SHARING AMERICA'S TECH NEWS FROM THE VALLEY TO THE ALLEY
Why smart is relative by Jonathan Wai, courtesy Psychology Today
Guest post written by former NASCAR Foundation Executive Director and mother-of-two Sandy Marshall, who founded Project Scientist to address the disadvantages faced by girls and women in Science, Technology, Engineering, and Mathematics (STEM).
I entered my undergraduate studies with dreams of one day becoming a doctor. But, like many girls in the sciences, when the coursework became challenging I lost the confidence in my ability to pursue my dream and complete my studies. My experience is not unique and one that is faced by so many girls and young women today. When I walked into most of my classrooms I’d look around and see mostly men. I had very few female classmates and professors. What I lacked was a community of support to see me through the challenges, a group of women and girls that could speak from experience and help me see my potential and visualize my future in the sciences.
I ended up completing my degree in Public Policy and Administration and spent the next 20 years working as a non-profit executive. But, over the past several years through my work as Executive Director of The NASCAR Foundation, I became increasingly aware of the disadvantages that girls and women still face in science, technology, engineering and math (STEM) today. I got the opportunity to participate in the STEM Funders Network and meet with other national organizations that are working to tackle this issue. As I became more informed, I realized that I was part of a growing statistic. According to the U.S. Department of Commerce, although women fill close to half of all jobs in the U.S. economy, they hold less than 25 percent of STEM jobs. A few of the contributing factors to this difference include: a lack of female role models, gender stereotyping and less family-friendly flexibility in the STEM fields.
After doing more research on the topic and getting frustrated by the limited choices available to my two young daughters, I founded Project Scientist out of my guesthouse in 2010 in order to engage with and inspire my daughters and other neighborhood girls with a passion for the STEM subjects. Through hands-on exploration, education and career counseling, mentoring and internships, Project Scientist helps girls discover the endless opportunities available to them and acquire the leadership skills needed to thrive in today’s STEM environments.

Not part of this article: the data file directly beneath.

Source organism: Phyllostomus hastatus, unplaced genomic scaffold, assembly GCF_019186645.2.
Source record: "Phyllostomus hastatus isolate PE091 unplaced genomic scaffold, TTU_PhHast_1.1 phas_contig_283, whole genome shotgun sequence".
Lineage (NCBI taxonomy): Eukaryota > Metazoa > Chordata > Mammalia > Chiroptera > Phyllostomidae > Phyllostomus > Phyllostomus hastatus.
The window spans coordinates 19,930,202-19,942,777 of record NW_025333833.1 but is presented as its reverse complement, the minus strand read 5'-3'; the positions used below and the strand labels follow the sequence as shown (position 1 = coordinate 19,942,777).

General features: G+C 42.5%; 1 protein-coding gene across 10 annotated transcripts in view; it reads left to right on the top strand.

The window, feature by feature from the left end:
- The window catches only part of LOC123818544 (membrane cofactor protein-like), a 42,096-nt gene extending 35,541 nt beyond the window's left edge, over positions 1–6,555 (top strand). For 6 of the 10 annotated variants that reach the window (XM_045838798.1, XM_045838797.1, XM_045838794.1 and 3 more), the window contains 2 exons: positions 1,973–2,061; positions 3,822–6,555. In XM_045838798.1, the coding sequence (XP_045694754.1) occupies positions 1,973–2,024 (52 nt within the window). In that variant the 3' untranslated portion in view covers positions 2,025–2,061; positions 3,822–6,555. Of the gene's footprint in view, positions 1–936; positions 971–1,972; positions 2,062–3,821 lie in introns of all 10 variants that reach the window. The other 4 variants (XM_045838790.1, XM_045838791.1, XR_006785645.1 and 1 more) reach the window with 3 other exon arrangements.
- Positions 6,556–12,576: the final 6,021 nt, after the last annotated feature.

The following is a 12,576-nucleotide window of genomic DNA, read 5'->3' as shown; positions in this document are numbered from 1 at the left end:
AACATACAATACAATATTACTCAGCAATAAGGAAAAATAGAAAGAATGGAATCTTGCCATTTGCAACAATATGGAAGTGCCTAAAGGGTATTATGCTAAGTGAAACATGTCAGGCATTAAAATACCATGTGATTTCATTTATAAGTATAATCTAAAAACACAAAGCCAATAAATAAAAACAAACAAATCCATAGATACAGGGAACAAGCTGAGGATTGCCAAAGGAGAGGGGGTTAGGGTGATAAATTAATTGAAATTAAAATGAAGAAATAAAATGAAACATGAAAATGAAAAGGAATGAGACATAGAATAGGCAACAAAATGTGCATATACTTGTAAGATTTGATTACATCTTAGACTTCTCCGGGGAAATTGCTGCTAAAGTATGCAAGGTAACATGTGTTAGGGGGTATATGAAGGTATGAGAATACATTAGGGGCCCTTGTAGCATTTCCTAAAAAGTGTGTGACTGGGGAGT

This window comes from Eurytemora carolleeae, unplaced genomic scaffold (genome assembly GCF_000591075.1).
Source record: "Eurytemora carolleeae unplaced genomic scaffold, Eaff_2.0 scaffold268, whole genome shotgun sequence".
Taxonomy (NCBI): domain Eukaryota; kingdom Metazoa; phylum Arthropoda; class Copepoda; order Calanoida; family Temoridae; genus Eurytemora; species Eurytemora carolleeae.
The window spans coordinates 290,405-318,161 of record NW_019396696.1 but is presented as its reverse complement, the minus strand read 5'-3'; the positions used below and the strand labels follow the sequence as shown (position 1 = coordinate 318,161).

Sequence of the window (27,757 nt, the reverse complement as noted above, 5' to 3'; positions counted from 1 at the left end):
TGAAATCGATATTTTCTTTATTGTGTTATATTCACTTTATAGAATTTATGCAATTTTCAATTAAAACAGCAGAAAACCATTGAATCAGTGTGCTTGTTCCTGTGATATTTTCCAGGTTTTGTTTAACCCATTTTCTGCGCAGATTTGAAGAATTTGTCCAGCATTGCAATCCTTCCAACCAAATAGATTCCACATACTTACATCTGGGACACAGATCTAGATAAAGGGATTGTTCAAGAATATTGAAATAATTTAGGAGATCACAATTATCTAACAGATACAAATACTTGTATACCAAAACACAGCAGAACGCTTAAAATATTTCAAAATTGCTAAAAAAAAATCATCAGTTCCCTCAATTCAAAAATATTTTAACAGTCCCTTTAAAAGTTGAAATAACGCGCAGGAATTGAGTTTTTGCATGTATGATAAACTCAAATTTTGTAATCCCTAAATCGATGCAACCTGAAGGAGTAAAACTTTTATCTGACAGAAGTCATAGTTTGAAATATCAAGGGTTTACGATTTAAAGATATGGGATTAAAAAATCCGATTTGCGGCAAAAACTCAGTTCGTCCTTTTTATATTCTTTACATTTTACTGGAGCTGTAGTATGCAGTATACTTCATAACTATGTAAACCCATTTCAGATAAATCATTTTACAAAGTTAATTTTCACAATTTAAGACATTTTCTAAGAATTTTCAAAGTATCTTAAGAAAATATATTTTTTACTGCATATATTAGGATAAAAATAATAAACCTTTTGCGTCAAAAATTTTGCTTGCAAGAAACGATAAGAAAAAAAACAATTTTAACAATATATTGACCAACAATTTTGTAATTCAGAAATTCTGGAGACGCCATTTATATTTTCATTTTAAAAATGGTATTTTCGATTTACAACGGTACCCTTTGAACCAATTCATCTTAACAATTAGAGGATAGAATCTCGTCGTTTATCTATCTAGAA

This year we launched Project Scientist as an official 501(c)(3) non-profit. With the help of industry experts we developed a pipeline, based on national research, that helps nurture a girl’s interest from age 4 to 35. Project Scientist Academy is a four-week summer camp that provides an engaging and fun environment for girls, ages 4-12, with an aptitude, talent, and passion for STEM. The camp runs from July 8 to August 2, and will be held in the brand new, state-of-the-art Rogers Science and Health Building at Queens University of Charlotte in Charlotte, N.C. The Academy brings together like-minded girls who enjoy exploring through the sciences and celebrating their accomplishments.
In addition to the Academy, the Project Scientist pipeline includes future projects such as: Project Scientist Scholars, a program for middle-school girls that focuses on applying scientific concepts to address real world social problems; Project Scientist Coaches, a powerful community of inspirational and dedicated professional leaders and students in the STEM fields; and Project Scientist Superstars, female scientists and aspiring young scientists who are making contributions to the field.
Our hope is to create an effective and efficient prototype this summer that we can then replicate at other universities across the country. We also believe we have the ability to provide valuable research to the STEM community on what inspires, drives and sustains girls’ interests in these subjects.
By highlighting women in STEM-related fields, we hope to provide young girls with female role models and create a shift in their perceptions of what it looks like to be a scientist. When my six-year-old daughter is old enough to go to college, I want her to be able to walk into her science class and look around and see people and peers with whom she can relate. I want her to be able to pursue her passion, in a way that I, and so many other women like me, was unable.
At Project Scientist we plan to foster today’s scientists who will lead the world in solving tomorrow’s greatest problems.